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Biol Reprod. 2013 Jan 25;88(1):18. doi: 10.1095/biolreprod.112.103002. Print 2013 Jan.

EGF-like ligands mediate progesterone's anti-apoptotic action on macaque granulosa cells.

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Department of Obstetrics and Gynecology, University of Kentucky College of Medicine, MS331 UKMC, 800 Rose St., Lexington, KY 40536-0298, USA.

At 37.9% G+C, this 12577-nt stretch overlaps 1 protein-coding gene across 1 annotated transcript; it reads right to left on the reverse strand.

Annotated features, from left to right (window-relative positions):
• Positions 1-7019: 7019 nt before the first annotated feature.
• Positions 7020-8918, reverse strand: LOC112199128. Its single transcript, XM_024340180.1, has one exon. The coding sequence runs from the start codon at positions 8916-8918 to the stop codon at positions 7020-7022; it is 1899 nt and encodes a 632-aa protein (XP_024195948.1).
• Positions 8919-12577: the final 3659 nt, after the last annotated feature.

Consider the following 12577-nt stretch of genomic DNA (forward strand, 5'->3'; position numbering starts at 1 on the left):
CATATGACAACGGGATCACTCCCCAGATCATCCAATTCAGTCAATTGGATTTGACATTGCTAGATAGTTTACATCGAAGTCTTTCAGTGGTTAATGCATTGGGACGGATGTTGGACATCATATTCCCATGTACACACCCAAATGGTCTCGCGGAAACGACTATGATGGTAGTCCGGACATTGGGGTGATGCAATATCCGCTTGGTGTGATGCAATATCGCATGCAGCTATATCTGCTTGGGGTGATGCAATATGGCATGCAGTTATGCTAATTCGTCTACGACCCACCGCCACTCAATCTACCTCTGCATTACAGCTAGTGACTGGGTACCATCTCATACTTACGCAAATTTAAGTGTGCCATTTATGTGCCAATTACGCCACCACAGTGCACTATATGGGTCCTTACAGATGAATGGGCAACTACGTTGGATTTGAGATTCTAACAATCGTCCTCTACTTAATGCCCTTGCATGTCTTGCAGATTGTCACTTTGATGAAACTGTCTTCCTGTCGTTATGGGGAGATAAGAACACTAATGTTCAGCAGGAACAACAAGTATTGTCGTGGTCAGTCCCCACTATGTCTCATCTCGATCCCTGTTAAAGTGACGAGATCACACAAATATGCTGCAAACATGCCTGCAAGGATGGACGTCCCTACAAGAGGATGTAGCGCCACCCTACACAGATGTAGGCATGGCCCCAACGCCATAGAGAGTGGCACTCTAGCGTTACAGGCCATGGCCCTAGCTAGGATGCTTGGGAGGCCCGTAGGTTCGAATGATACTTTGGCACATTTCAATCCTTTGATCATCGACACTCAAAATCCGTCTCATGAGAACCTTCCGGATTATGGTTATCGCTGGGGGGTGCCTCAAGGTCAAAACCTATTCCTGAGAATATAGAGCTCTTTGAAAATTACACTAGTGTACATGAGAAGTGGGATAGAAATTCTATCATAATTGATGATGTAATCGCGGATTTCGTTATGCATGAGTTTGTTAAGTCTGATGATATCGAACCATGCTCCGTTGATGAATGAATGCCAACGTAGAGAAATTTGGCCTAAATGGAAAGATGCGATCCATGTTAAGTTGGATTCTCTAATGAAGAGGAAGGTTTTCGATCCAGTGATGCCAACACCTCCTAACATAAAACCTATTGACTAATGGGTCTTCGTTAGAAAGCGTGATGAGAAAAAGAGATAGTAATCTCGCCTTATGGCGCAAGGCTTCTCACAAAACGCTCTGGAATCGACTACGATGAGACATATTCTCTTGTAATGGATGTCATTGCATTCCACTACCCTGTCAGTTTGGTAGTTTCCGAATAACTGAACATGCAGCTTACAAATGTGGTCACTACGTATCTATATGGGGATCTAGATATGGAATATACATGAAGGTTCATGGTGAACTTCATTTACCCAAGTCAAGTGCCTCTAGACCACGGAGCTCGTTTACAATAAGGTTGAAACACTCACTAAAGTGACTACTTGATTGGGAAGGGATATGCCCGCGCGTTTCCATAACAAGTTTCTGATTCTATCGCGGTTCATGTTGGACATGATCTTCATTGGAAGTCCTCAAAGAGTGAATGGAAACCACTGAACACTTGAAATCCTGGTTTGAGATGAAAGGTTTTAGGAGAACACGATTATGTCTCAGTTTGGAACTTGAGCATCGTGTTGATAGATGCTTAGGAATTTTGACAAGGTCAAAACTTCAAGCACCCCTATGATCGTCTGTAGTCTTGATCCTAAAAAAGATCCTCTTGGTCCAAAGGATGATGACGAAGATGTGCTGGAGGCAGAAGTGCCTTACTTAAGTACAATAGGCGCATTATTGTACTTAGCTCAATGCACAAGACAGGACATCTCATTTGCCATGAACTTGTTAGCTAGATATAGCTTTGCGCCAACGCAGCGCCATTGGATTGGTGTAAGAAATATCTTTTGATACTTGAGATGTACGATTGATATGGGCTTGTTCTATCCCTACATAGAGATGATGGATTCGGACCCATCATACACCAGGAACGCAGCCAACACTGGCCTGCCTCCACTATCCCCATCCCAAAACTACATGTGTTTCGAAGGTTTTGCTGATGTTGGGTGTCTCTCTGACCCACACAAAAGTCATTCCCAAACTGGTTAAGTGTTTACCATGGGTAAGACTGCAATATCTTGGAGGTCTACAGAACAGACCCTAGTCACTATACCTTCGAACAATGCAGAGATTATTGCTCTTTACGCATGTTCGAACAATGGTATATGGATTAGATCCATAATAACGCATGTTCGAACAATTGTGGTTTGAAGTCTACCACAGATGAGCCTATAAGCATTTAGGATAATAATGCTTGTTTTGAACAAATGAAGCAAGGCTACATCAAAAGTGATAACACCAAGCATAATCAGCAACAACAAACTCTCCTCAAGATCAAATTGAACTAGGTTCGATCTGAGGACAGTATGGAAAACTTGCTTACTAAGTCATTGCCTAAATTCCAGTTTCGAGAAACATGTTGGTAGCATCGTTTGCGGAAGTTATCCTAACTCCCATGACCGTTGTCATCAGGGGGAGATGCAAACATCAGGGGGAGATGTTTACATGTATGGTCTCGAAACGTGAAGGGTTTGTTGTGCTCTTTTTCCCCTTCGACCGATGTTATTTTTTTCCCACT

A local autocrine/paracrine role for progesterone is an absolute requirement for corpus luteum formation in primates. Despite this, the mechanism(s) remain obscure, although existing data suggest an anti-apoptotic action to be central. There are a limited number of progestin-regulated gene targets identified in the luteinizing primate follicle, suggesting that a small number of important genes may mediate progesterone action. Possible gene targets could be the epidermal growth factor (EGF) family members amphiregulin (AREG) and epiregulin (EREG). Using macaques undergoing controlled ovarian stimulation cycles, we show that the phosphorylation of EGF receptor (EGFR), ERK 1/2, and AKT increases 6 h after an ovulatory human chorionic gonadotropin (hCG) stimulus and remains activate through 24 h. Immunoreactive EREG and AREG ligands in the follicular fluid both increased in a time frame commensurate with EGFR phosphorylation. The mRNA expression of AREG and EREG in nonluteinized granulosa cells (NLGC) was induced in culture with hCG, an effect blocked by progesterone receptor (PGR) antagonists. Overexpression of PGR B in NLGC and treatment with a nonmetabolizable progestin did not increase either gene, indicating both progesterone and luteinizing hormone/CG are necessary. Addition of EGF and EGF-like ligands did not promote steroidogenesis in vitro by granulosa cells in the presence of gonadotropin, but were able to partially reverse RU486-induced cell death. These data suggest that progesterone promotes the expression of AREG and EREG, which in turn maintain viability of luteinizing granulosa cells, representing one possible mechanism whereby progesterone promotes corpus luteum formation in the primate.

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